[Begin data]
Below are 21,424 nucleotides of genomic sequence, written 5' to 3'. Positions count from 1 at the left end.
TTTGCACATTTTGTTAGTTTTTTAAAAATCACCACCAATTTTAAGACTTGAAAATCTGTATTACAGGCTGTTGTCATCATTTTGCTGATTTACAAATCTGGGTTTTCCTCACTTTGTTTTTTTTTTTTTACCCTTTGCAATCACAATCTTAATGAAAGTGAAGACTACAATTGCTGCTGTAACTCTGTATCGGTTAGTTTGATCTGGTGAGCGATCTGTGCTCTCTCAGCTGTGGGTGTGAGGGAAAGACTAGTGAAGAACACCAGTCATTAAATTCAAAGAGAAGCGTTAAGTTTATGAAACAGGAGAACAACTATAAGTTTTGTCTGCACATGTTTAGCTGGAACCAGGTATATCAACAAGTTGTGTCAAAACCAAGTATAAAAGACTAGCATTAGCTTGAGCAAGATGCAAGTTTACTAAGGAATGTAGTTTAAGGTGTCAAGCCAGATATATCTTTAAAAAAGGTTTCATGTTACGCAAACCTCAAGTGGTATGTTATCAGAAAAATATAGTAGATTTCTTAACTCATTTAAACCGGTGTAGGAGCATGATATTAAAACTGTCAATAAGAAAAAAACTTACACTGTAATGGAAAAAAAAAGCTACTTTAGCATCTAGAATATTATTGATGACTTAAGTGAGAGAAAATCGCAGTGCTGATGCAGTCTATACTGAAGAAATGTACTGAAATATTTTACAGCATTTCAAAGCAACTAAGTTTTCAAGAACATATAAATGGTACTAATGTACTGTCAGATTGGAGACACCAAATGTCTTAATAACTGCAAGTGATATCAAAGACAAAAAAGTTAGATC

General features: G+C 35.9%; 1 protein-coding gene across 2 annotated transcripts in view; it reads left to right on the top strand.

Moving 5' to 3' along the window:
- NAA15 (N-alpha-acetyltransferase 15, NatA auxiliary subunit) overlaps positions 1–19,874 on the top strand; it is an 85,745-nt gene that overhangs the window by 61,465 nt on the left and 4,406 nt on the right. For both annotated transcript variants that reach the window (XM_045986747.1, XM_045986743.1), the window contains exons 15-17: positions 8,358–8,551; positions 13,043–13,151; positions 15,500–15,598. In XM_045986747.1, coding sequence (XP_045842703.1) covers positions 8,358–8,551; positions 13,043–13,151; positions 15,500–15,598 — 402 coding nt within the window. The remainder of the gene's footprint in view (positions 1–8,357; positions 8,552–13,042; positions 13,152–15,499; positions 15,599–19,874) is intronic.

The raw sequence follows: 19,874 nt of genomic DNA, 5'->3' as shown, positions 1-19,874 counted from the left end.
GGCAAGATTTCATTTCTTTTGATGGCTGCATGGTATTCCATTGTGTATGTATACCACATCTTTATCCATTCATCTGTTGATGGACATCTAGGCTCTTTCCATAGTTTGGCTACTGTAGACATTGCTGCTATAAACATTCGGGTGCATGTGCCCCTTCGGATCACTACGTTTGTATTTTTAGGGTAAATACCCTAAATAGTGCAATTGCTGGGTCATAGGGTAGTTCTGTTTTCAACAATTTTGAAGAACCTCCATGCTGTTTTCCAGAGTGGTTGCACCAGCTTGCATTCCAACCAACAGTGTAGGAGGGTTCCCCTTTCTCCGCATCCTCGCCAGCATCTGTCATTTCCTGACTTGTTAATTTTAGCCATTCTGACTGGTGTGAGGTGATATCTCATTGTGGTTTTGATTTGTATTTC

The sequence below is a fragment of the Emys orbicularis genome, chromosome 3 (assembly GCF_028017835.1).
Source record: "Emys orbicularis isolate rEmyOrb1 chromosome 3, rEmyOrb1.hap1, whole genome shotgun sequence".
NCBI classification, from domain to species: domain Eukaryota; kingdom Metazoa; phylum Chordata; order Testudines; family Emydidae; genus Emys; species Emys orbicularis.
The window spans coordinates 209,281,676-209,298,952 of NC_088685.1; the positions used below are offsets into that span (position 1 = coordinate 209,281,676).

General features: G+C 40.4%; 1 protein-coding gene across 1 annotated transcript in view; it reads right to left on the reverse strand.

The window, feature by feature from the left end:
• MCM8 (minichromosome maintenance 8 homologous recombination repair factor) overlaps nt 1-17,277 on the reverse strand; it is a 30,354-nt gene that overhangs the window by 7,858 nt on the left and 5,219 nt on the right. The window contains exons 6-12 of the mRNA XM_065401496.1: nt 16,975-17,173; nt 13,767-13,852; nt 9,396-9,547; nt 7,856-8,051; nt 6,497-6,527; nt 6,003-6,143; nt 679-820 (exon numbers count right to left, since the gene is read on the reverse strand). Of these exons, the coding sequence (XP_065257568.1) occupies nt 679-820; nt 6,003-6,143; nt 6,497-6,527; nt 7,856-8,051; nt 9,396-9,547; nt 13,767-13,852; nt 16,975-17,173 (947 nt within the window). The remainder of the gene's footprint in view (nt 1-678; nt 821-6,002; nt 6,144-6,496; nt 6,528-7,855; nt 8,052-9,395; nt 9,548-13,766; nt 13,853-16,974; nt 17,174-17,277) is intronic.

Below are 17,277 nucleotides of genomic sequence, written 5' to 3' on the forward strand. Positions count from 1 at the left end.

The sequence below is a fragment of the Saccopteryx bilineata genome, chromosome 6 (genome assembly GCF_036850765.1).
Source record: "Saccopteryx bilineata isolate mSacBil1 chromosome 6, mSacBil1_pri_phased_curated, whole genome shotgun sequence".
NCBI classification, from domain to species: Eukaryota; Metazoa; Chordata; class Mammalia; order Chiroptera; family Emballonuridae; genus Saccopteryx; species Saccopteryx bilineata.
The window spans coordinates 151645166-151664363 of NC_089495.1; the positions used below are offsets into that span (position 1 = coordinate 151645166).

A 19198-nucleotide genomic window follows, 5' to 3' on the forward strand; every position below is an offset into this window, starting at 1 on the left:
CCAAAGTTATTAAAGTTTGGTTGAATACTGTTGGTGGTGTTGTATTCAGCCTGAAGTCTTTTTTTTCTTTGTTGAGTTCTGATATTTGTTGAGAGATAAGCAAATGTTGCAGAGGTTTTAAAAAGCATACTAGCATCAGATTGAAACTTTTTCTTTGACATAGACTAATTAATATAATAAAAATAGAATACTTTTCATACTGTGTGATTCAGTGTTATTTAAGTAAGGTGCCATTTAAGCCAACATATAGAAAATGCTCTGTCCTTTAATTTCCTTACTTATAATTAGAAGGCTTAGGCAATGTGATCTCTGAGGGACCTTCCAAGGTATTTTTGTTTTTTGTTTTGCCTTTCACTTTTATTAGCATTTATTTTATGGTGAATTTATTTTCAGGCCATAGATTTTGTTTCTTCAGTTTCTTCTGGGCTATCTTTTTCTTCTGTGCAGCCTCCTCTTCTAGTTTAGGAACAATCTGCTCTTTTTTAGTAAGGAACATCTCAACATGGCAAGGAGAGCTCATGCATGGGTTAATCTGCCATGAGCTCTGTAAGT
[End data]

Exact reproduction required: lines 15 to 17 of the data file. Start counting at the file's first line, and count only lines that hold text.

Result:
Below are 17,277 nucleotides of genomic sequence, written 5' to 3' on the forward strand. Positions count from 1 at the left end.

The sequence below is a fragment of the Saccopteryx bilineata genome, chromosome 6 (genome assembly GCF_036850765.1).
Source record: "Saccopteryx bilineata isolate mSacBil1 chromosome 6, mSacBil1_pri_phased_curated, whole genome shotgun sequence".